Montenegro police face off with protesters over Serbian church ceremony

Demonstrations against the appointment of a new Church head reveal the deep ethnic divisions in the tiny Adriatic state

Thousands gathered outside a historic monastery in Montenegro at the weekend to protest against the anointment of a new head of the Serbian Orthodox Church in Cetinje.

Church leaders arrived by helicopter at an inauguration ceremony of Metropolitan Bishop Joanikije II on Sunday. Police used tear gas to disperse protesters, some of whom reportedly threw rocks, bottles and fire crackers.

Montenegro's deputy police director, Dragan Gorovic, told state TV that 20 officers were hurt. A state clinic in Cetinje said around 30 civilians sought help for injuries, Reuters reported.

Bishop Joanikije II takes over from the Serbian church’s previous most senior cleric in Montenegro, Metropolitan Bishop Amfilohije, who died in October from Covid-19, but the pomp and circumstance of his succession has inflamed ethnic tensions in the tiny Balkan state.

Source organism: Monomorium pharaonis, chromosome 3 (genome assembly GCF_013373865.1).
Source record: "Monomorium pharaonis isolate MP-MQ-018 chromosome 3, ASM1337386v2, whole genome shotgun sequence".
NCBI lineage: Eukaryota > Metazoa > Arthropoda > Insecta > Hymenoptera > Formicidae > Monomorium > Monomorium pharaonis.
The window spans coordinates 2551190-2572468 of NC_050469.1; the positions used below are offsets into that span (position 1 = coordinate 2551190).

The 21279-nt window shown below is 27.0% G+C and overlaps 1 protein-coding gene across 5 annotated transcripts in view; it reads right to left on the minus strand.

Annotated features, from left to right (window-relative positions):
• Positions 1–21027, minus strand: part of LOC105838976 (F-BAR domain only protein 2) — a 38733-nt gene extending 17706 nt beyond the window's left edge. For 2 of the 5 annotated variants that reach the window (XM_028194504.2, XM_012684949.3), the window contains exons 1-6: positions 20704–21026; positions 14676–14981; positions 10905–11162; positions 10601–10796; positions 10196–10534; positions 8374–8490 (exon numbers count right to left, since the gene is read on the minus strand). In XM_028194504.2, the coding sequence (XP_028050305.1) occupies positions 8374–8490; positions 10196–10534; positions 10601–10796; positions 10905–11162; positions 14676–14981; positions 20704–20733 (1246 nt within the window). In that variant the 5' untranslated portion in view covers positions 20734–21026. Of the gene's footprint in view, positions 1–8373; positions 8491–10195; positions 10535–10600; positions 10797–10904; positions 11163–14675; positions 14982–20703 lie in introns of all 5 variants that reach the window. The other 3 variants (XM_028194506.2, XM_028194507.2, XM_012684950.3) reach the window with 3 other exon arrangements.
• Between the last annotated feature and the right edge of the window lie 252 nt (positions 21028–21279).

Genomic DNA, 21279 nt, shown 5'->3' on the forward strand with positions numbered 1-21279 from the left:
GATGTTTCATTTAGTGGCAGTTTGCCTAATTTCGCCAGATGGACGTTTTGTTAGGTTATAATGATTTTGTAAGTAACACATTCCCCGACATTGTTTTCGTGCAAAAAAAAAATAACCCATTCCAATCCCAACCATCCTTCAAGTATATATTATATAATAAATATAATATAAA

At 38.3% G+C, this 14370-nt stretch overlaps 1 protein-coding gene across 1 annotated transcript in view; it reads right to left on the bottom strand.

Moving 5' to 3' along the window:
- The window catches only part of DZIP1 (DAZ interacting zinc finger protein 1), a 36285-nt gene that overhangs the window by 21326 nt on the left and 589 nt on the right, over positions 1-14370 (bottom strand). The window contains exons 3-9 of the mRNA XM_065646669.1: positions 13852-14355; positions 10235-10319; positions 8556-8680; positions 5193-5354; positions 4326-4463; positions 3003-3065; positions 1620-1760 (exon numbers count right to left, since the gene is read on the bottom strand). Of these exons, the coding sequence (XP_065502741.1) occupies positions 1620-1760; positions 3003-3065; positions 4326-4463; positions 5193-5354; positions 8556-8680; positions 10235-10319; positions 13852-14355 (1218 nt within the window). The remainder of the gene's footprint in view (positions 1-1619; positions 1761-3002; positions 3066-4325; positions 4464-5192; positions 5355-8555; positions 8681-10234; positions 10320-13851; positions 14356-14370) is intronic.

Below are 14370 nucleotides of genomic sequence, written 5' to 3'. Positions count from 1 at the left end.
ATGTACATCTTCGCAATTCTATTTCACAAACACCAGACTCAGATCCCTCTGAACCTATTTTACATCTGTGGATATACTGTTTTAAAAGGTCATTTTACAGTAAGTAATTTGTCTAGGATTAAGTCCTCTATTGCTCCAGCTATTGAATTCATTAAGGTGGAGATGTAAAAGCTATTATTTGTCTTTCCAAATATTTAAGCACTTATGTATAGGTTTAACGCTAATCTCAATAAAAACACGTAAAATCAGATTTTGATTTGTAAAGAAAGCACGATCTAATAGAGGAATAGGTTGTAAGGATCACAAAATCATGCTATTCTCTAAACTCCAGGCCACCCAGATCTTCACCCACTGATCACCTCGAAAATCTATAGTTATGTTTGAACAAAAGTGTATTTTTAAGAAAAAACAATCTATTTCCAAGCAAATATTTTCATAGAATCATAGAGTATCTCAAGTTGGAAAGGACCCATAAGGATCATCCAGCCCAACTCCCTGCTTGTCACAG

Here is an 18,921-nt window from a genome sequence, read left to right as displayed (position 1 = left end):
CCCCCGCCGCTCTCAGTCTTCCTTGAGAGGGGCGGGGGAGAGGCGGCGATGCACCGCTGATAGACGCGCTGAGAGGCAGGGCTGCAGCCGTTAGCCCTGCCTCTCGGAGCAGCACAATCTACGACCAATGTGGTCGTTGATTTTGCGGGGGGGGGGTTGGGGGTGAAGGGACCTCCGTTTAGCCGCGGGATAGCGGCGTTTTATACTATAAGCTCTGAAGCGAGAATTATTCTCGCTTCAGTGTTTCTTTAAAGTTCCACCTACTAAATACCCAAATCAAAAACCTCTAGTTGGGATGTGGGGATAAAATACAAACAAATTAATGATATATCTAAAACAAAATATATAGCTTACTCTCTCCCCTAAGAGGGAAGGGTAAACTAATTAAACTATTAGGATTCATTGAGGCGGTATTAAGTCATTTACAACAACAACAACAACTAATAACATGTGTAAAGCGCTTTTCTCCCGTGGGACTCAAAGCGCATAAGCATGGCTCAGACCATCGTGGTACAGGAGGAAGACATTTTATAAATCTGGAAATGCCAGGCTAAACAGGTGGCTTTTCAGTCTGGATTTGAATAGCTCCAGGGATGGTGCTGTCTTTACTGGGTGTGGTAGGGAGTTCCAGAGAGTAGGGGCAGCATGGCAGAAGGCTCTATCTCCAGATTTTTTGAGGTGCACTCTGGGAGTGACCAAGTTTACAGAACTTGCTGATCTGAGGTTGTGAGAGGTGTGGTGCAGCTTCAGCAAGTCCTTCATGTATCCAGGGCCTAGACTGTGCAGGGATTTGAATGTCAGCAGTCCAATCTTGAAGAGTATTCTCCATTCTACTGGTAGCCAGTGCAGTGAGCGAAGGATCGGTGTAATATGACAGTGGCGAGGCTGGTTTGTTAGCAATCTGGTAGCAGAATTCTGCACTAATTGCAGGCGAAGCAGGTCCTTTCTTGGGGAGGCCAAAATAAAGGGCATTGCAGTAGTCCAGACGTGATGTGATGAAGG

Formerly a part of a much larger Serbia, Montenegro declared itself an independent country in 2006. However, the country’s church remained under the Serbian Orthodox Church, which for some reflected the continued influence of its neighbour.

A member of Nato, Montenegro has been seeking European Union membership since gaining its autonomy.

Eighteen times smaller than the UK, the Adriatic nation has a population of 620,000 people - 30 per cent of whom identify as Serb - and remains split between Montenegrin nationalists and others who want closer ties with Belgrade.

The Cetinje Monastery is considered the historic cradle of Montenegrin statehood and protest leaders said they opposed the enthronement of the head of the Church in a shrine which symbolises Montenegro’s centuries-old struggle for sovereignty.

Demonstrators chanted “treason” and accused the government of setting the stage for the “occupation” by Serbia.

Prime Minister Zdravko Krivokapic described attacks on police in Cetinje as "an act of terrorism" and accused the Democratic Party of Socialists, which ruled the country for three decades before losing elections last year, of organising the protests.

The embassies of Germany, Italy, France, Britain, the US and the European Union condemned violence around the enthronement. EU special envoy for Montenegro Tonino Picula said that the rising tensions were worrying. "The freedom to expression, but also to protest is inviolable," Mr Picula told state TV.

Updated: September 6th 2021, 12:09 PM
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